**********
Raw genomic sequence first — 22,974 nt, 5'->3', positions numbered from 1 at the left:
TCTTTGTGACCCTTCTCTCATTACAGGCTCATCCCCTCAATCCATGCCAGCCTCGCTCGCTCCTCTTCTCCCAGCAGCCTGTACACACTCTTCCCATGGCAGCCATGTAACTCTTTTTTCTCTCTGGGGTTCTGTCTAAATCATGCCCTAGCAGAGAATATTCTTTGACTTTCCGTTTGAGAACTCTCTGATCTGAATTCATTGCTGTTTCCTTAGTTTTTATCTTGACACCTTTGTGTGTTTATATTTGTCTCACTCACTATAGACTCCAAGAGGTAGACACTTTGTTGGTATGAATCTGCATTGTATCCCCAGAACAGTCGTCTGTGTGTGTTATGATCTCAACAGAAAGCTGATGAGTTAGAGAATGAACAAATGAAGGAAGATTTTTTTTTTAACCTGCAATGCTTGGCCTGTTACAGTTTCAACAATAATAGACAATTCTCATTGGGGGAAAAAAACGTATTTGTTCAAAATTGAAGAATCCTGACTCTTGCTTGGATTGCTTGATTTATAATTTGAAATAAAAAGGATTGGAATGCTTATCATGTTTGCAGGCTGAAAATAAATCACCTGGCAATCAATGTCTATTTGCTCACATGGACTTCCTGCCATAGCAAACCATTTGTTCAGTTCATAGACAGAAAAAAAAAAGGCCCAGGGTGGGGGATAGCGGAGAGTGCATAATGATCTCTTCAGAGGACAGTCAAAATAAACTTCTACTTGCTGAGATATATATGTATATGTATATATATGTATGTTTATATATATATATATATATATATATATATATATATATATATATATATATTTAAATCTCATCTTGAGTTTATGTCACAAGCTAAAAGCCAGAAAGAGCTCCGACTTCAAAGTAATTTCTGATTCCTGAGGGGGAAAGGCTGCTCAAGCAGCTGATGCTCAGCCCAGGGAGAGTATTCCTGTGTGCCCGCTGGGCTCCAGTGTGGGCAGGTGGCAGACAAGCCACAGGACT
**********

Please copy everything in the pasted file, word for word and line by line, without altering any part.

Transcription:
Raw genomic sequence first — 22,974 nt, 5'->3', positions numbered from 1 at the left:
TCTTTGTGACCCTTCTCTCATTACAGGCTCATCCCCTCAATCCATGCCAGCCTCGCTCGCTCCTCTTCTCCCAGCAGCCTGTACACACTCTTCCCATGGCAGCCATGTAACTCTTTTTTCTCTCTGGGGTTCTGTCTAAATCATGCCCTAGCAGAGAATATTCTTTGACTTTCCGTTTGAGAACTCTCTGATCTGAATTCATTGCTGTTTCCTTAGTTTTTATCTTGACACCTTTGTGTGTTTATATTTGTCTCACTCACTATAGACTCCAAGAGGTAGACACTTTGTTGGTATGAATCTGCATTGTATCCCCAGAACAGTCGTCTGTGTGTGTTATGATCTCAACAGAAAGCTGATGAGTTAGAGAATGAACAAATGAAGGAAGATTTTTTTTTTAACCTGCAATGCTTGGCCTGTTACAGTTTCAACAATAATAGACAATTCTCATTGGGGGAAAAAAACGTATTTGTTCAAAATTGAAGAATCCTGACTCTTGCTTGGATTGCTTGATTTATAATTTGAAATAAAAAGGATTGGAATGCTTATCATGTTTGCAGGCTGAAAATAAATCACCTGGCAATCAATGTCTATTTGCTCACATGGACTTCCTGCCATAGCAAACCATTTGTTCAGTTCATAGACAGAAAAAAAAAAGGCCCAGGGTGGGGGATAGCGGAGAGTGCATAATGATCTCTTCAGAGGACAGTCAAAATAAACTTCTACTTGCTGAGATATATATGTATATGTATATATATGTATGTTTATATATATATATATATATATATATATATATATATATATATATATATATTTAAATCTCATCTTGAGTTTATGTCACAAGCTAAAAGCCAGAAAGAGCTCCGACTTCAAAGTAATTTCTGATTCCTGAGGGGGAAAGGCTGCTCAAGCAGCTGATGCTCAGCCCAGGGAGAGTATTCCTGTGTGCCCGCTGGGCTCCAGTGTGGGCAGGTGGCAGACAAGCCACAGGACT